The basset hound on the left, Dudley, is actually my partner's dog. Like many bassets, he's independent and hard to train. A stubborn dog like Dudley will provide you with a challenge, someone to test your relating skills on, and ultimately, with luck, master and win over as a friend. But be warned, while couch-potato can be their middle name, they also like to roam.
Peggy, the other basset on the right, is not a smart dog at all. In fact the number of commands she responds to is surprisingly small -- and all of them relate to food. This lack of fluency reflects not only a lack of smartness but also extreme laziness, but no matter, because Peggy is a cuddler. In the lexicon of supports that pets can provide, cuddling is right up there. In fact some would say it's the number one most desirable pet trait. Which is why Peggy sleeps right beside me; we share a pillow, despite her bad breath.
Can all these traits be combined in to one incredibly talented, challenging but cuddly super-pet? Probably not. But all pets are a work in progress, a continuing challenge, and one of pet ownership's real delights is seeing our animals change before us as our relationships with them evolve. That's not a characteristic of poz pet ownership in itself, but having something so elementally satisfying in our lives can only do our own health -- and numbers -- good, no?
A footnote: does keeping dogs raise health concerns for owners with suppressed immune systems? I'm no scientist but I suspect someone with an undetectable viral load need have no real worries. But here's what 2009 research says on this topic. "Though some health professionals raise concerns regarding the safety of housing pets with immunocompromised individuals, in other cases the emotional benefits of pet ownership among patients with HIV and AIDS may outweigh the risks, so long as proper hygiene and reasonable precautions are maintained. Betty Carmack (1991) found that gay men with HIV or AIDS perceived their pets as providing affection, support, nurturance, and acceptance. They also said that the presence of their pets made it easier to talk to other people. Siegel, Angulo, Detels, Wesch, and Mullen (1999) found that participants in the Multicenter AIDS Cohort Study with AIDS who owned pets reported less depression than participants with AIDS who did not own pets."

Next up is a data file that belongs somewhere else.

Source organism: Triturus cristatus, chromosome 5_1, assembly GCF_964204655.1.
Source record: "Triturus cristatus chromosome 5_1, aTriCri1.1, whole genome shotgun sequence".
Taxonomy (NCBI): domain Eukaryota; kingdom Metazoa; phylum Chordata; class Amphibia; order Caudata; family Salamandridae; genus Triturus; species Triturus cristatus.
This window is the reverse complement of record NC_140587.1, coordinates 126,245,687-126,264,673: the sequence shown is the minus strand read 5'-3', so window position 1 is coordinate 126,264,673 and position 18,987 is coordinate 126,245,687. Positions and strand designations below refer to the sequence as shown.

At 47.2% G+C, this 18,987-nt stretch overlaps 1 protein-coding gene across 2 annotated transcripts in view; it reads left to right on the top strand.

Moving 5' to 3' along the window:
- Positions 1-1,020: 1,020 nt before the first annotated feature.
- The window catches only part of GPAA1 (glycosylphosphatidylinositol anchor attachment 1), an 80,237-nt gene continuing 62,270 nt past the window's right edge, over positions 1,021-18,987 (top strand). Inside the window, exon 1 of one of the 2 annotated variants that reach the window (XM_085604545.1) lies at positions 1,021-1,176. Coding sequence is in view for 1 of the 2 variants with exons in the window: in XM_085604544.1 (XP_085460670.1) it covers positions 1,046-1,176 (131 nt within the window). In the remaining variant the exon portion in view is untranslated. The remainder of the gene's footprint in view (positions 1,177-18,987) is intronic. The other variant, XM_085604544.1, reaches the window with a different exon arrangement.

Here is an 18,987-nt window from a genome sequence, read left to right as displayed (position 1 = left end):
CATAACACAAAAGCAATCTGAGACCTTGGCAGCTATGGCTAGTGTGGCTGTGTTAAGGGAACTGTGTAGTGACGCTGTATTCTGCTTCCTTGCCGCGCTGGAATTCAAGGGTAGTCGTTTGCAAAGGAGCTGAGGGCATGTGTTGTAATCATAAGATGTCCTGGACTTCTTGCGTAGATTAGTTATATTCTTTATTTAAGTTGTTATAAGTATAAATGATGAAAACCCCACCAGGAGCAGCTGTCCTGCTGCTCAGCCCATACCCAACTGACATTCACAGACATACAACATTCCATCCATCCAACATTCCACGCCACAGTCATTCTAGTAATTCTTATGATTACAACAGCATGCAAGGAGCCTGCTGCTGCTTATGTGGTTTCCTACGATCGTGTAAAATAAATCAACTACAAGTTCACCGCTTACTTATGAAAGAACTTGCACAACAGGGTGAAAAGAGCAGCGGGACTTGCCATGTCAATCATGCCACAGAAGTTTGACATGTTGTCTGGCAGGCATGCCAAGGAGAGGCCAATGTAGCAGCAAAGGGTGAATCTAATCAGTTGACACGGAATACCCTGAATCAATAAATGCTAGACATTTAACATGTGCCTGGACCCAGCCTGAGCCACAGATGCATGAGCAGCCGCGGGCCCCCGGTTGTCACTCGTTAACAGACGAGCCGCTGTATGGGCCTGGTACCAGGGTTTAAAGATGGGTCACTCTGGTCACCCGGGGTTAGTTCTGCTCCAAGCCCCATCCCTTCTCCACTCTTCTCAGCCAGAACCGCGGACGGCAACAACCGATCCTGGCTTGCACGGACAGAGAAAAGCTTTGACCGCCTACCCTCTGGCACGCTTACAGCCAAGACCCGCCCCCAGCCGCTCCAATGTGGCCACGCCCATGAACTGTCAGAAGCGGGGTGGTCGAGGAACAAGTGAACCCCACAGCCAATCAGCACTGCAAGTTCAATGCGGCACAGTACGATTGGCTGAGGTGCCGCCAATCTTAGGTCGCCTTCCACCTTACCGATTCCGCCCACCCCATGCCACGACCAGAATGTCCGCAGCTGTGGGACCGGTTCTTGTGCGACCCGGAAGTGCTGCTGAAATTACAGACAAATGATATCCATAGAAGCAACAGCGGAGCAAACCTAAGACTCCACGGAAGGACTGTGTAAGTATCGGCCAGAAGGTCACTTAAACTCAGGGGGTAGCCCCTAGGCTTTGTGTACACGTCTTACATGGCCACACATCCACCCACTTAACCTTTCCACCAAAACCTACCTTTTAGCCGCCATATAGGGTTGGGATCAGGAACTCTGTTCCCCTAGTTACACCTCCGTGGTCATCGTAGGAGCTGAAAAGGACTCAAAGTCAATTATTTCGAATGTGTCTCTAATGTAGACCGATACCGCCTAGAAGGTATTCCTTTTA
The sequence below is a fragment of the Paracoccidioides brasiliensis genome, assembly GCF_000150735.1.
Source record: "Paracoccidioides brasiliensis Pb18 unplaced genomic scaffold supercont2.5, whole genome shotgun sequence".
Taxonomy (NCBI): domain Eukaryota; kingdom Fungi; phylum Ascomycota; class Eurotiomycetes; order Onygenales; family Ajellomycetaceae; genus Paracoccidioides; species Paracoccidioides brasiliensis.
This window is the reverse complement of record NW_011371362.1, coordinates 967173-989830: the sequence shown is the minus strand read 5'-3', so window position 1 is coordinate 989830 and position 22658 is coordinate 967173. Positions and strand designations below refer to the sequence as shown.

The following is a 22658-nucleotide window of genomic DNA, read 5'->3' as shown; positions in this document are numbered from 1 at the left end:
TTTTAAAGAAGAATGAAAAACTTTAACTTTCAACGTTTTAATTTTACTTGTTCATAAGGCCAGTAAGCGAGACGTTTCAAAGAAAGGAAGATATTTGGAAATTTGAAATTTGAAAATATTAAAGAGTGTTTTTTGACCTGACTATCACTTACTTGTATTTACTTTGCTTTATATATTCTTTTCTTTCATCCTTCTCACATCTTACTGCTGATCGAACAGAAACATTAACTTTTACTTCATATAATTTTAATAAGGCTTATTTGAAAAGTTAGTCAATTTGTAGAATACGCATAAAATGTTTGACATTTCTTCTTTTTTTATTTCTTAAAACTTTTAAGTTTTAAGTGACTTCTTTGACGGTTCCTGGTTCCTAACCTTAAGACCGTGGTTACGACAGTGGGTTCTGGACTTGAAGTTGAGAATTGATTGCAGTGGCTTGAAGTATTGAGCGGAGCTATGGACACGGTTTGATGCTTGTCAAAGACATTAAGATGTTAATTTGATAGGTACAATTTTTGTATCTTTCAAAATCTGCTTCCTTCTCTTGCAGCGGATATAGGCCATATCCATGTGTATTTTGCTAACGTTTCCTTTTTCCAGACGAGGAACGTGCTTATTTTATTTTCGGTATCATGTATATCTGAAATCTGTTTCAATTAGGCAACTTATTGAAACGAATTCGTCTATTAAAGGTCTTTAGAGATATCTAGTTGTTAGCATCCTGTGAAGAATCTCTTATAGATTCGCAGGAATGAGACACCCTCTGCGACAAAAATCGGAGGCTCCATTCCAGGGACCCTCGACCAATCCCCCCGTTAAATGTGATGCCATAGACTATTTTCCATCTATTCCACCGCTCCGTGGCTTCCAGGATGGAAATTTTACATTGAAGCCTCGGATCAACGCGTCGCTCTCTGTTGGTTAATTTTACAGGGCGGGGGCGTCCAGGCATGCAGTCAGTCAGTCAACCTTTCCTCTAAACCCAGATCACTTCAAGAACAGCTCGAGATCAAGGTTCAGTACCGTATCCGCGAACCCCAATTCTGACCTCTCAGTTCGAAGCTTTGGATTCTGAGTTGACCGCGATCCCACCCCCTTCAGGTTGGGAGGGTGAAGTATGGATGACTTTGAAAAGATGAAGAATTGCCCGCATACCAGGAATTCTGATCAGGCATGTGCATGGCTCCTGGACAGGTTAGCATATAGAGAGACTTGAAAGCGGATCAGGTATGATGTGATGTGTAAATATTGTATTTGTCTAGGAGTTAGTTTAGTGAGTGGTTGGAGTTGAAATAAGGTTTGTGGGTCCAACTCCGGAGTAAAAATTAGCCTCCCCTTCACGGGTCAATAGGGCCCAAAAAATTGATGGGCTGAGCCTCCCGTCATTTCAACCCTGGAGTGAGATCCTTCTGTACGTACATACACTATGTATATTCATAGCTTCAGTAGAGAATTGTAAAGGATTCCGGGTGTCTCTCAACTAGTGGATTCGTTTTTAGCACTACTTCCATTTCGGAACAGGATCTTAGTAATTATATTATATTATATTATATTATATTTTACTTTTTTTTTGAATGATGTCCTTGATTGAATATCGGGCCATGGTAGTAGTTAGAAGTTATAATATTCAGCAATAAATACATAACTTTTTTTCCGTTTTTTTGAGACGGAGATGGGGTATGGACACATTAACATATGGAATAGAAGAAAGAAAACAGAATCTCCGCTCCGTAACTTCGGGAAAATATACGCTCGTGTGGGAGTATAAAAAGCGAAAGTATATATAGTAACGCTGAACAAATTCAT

Finally, this article on Pet Ownership for People with HIV/AIDS is quite helpful for anybody with concerns.
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A banker turned AIDS activist, Bob Leahy is the busy Editor of PositiveLite.com, Canada's globally read online HIV magazine by and for people living with HIV. Diagnosed with HIV in 1993, Bob has held almost every volunteer position in the HIV community imaginable, including chairing his local ASO and serving on the boards of the Ontario HIV Treatment Network and the Canadian AIDS Society. Recognized on the Ontario AIDS Network's prestigious Honour Roll, his interests lie in social media, gay men's sexual health and making HIV research intelligible for all. A long-time blogger, this ex-Torontonian lives the rural life with his three dogs and partner of thirty-one years.